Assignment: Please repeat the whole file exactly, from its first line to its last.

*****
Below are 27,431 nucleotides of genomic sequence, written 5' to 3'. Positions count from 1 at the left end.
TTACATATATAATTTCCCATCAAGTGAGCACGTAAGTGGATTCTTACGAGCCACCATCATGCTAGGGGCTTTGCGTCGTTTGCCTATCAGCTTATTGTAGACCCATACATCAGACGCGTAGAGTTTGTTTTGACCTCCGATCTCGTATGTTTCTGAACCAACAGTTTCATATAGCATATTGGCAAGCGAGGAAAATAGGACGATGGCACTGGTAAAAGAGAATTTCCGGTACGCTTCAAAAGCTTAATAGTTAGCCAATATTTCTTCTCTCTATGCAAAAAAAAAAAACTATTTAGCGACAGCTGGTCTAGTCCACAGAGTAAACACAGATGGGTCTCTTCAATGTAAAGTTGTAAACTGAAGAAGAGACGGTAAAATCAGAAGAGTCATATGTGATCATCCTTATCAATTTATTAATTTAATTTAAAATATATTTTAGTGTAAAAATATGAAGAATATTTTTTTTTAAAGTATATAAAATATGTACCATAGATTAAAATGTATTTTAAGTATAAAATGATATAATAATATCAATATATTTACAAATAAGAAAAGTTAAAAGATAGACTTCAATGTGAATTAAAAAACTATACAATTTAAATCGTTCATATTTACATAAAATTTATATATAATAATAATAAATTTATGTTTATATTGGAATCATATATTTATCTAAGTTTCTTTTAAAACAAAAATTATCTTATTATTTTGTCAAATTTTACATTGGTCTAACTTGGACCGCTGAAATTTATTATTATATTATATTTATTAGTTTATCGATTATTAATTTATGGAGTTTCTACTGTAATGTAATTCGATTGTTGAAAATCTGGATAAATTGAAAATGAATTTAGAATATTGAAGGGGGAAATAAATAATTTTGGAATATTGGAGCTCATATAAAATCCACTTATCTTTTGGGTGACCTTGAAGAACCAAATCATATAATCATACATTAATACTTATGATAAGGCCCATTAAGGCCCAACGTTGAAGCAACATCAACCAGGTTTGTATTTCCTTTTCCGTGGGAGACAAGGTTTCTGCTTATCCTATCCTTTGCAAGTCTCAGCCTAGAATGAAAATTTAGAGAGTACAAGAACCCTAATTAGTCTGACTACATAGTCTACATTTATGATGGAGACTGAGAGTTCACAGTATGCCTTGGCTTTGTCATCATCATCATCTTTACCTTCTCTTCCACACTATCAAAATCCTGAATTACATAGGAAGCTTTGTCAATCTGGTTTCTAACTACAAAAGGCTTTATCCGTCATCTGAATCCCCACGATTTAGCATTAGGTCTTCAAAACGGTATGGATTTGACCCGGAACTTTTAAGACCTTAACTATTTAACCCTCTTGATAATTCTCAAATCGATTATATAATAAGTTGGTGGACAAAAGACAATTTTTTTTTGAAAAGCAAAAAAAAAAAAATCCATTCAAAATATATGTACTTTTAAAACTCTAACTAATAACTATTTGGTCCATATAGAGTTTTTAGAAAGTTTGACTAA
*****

Below are 27,431 nucleotides of genomic sequence, written 5' to 3'. Positions count from 1 at the left end.
TTACATATATAATTTCCCATCAAGTGAGCACGTAAGTGGATTCTTACGAGCCACCATCATGCTAGGGGCTTTGCGTCGTTTGCCTATCAGCTTATTGTAGACCCATACATCAGACGCGTAGAGTTTGTTTTGACCTCCGATCTCGTATGTTTCTGAACCAACAGTTTCATATAGCATATTGGCAAGCGAGGAAAATAGGACGATGGCACTGGTAAAAGAGAATTTCCGGTACGCTTCAAAAGCTTAATAGTTAGCCAATATTTCTTCTCTCTATGCAAAAAAAAAAAACTATTTAGCGACAGCTGGTCTAGTCCACAGAGTAAACACAGATGGGTCTCTTCAATGTAAAGTTGTAAACTGAAGAAGAGACGGTAAAATCAGAAGAGTCATATGTGATCATCCTTATCAATTTATTAATTTAATTTAAAATATATTTTAGTGTAAAAATATGAAGAATATTTTTTTTTAAAGTATATAAAATATGTACCATAGATTAAAATGTATTTTAAGTATAAAATGATATAATAATATCAATATATTTACAAATAAGAAAAGTTAAAAGATAGACTTCAATGTGAATTAAAAAACTATACAATTTAAATCGTTCATATTTACATAAAATTTATATATAATAATAATAAATTTATGTTTATATTGGAATCATATATTTATCTAAGTTTCTTTTAAAACAAAAATTATCTTATTATTTTGTCAAATTTTACATTGGTCTAACTTGGACCGCTGAAATTTATTATTATATTATATTTATTAGTTTATCGATTATTAATTTATGGAGTTTCTACTGTAATGTAATTCGATTGTTGAAAATCTGGATAAATTGAAAATGAATTTAGAATATTGAAGGGGGAAATAAATAATTTTGGAATATTGGAGCTCATATAAAATCCACTTATCTTTTGGGTGACCTTGAAGAACCAAATCATATAATCATACATTAATACTTATGATAAGGCCCATTAAGGCCCAACGTTGAAGCAACATCAACCAGGTTTGTATTTCCTTTTCCGTGGGAGACAAGGTTTCTGCTTATCCTATCCTTTGCAAGTCTCAGCCTAGAATGAAAATTTAGAGAGTACAAGAACCCTAATTAGTCTGACTACATAGTCTACATTTATGATGGAGACTGAGAGTTCACAGTATGCCTTGGCTTTGTCATCATCATCATCTTTACCTTCTCTTCCACACTATCAAAATCCTGAATTACATAGGAAGCTTTGTCAATCTGGTTTCTAACTACAAAAGGCTTTATCCGTCATCTGAATCCCCACGATTTAGCATTAGGTCTTCAAAACGGTATGGATTTGACCCGGAACTTTTAAGACCTTAACTATTTAACCCTCTTGATAATTCTCAAATCGATTATATAATAAGTTGGTGGACAAAAGACAATTTTTTTTTGAAAAGCAAAAAAAAAAAAATCCATTCAAAATATATGTACTTTTAAAACTCTAACTAATAACTATTTGGTCCATATAGAGTTTTTAGAAAGTTTGACTAA